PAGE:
Or am I totally wrong ????
 
Rhodders
 
 Probably so at least for optimum life of the rifle, though a properly converted and reproofed No.4 should be safe enough if care is taken to use only ammo that meets the original NATO specifications.
I had not heard of the extra tightbores being a part of these conversions till the NRA issued their warning. I had heard of the early production FN FAL rifles having this sort of extra tight bore coupled with Enfield patern rifling to ensure extended useful bore life, a figure of from 30,000 to 50,000 rounds was given for those barrels.
 
I found this on a site that produces barrels for NRA Match use.
Quote
Now that the much-reviled military spec bullets are largely no longer in use, there is only a very limited need for the tighter bore and groove diameters of past years.     The excellent 154 to 155 grain match bullets by Sierra, Lapua, Hornady, Nosler and  BJD work just fine with standard .30 calibre barrel dimensions. Of course these    bullets work very well in tight barrels too but pressures may be higher and bore fouling may increase. Simply put...if you are using match bullets, don't use the tighter barrels. The only application for the tighter spec barrels may be with UK shooters who feel that the Radway Green military issue ammunition groups better out of tighter barrels.
Apparently the earlier 144 grain bullets were only competitively accurate if used with this sort of tight bore. Bullets that gave no pressure problems when used in .308-.3085 bores seem to react less well to those tighter bores, Accuracy may be slightly better but at the cost of increased chamber pressures.
 
I'd given alot of thought to having a .308 barrel turned for a No.4 action with the idea of having a handy No.5 clone that could digest NATO ammo or commercial .308. At the time quality .303 ammo was scarce, with most locally available milsurp .303 badly degraded.
There were a lot of otherwise very nice No.4 rifles around with totally trashed bores, Replacement barrels were limited to the loose two groove take off barrels (often pretty doggy as well) and no one was making .311 barrel blanks.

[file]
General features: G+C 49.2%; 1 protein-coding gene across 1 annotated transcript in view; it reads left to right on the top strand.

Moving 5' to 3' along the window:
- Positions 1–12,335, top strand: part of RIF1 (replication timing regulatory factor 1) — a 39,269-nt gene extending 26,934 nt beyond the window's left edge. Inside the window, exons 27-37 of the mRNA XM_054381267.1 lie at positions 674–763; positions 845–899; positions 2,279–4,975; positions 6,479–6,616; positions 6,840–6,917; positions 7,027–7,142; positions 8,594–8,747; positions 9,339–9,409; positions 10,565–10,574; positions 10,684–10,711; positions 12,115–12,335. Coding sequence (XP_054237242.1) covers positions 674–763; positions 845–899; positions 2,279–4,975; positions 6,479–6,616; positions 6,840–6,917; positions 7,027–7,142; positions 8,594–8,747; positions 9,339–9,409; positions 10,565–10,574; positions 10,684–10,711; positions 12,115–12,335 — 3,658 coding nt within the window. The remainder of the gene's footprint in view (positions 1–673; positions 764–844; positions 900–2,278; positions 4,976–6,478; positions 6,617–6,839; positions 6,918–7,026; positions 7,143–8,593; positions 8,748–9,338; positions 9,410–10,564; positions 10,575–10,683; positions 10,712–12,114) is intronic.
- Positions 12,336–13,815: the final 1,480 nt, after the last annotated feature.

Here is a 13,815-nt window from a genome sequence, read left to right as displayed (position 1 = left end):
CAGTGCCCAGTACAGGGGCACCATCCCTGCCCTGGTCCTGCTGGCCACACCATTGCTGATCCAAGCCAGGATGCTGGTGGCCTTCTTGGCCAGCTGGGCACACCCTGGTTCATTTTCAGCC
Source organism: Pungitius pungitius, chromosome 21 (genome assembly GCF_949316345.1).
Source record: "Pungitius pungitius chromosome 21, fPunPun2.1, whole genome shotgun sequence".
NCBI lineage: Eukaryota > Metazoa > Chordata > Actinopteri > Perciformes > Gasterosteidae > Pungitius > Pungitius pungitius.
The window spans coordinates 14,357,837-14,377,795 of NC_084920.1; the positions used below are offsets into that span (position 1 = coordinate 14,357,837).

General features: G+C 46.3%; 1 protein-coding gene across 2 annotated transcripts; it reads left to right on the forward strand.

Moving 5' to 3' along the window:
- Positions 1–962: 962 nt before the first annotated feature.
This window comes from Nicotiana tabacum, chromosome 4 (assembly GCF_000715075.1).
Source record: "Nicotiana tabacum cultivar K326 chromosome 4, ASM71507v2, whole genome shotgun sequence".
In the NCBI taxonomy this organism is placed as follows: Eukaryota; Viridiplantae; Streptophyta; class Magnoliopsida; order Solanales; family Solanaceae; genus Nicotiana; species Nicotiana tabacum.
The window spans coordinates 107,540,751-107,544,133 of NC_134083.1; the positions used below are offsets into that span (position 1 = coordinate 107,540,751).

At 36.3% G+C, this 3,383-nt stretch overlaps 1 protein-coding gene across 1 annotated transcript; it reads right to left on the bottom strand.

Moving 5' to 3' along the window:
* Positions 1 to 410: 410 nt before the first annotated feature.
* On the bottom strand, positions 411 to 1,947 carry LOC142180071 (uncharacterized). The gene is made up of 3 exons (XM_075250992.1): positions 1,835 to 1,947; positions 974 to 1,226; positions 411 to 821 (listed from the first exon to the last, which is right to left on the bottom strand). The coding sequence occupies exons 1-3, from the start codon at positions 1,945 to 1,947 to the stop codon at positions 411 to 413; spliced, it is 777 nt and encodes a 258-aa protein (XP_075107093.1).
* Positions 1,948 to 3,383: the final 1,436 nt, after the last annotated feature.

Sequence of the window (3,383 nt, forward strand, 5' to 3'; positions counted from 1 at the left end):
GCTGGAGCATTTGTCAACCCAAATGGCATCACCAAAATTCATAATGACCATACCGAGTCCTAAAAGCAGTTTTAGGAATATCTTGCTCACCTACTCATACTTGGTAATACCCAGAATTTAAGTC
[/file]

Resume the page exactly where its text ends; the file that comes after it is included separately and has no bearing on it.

Complete 7.62 conversion kits came on the market, with new barrel and boltheads, some with the proper magazine as well. Looking into these I found that despite the apparent advantages of such a conversion programs to convert large stocks of these rifles had been curtailed. Also despite the successful use of Mausers converted to 7.62 by Israel in combat, not a single third world user of the No.4 rifle had made such a conversion, even if their own Infantry rifles were now in 7.62. Rather than take advantage of cheap or even free NATO ammo for converted No.4 rifles they continued production of the .303 SAA, and used the no.4 for training or issued it and its ammo as a substitute standard, which would complicate logistics.
The Indian 2A rifles seem to have worked out very well but then again there police and other government agencies continue to issue the .303 rifles and the 7.62 rifles aren't seen nearly as often if at all in photos of recent troubles there.
The .303 rifles besides their use by government agencies have also been given on a limited basis to civilians living in areas of high bandit activity.
One would have thought that if the 2A rifle was considered to be as good or better than the .303 rifles they'd have kept the 2A for use by police and government agencies and sold off the .303 rifles rather than the other way around.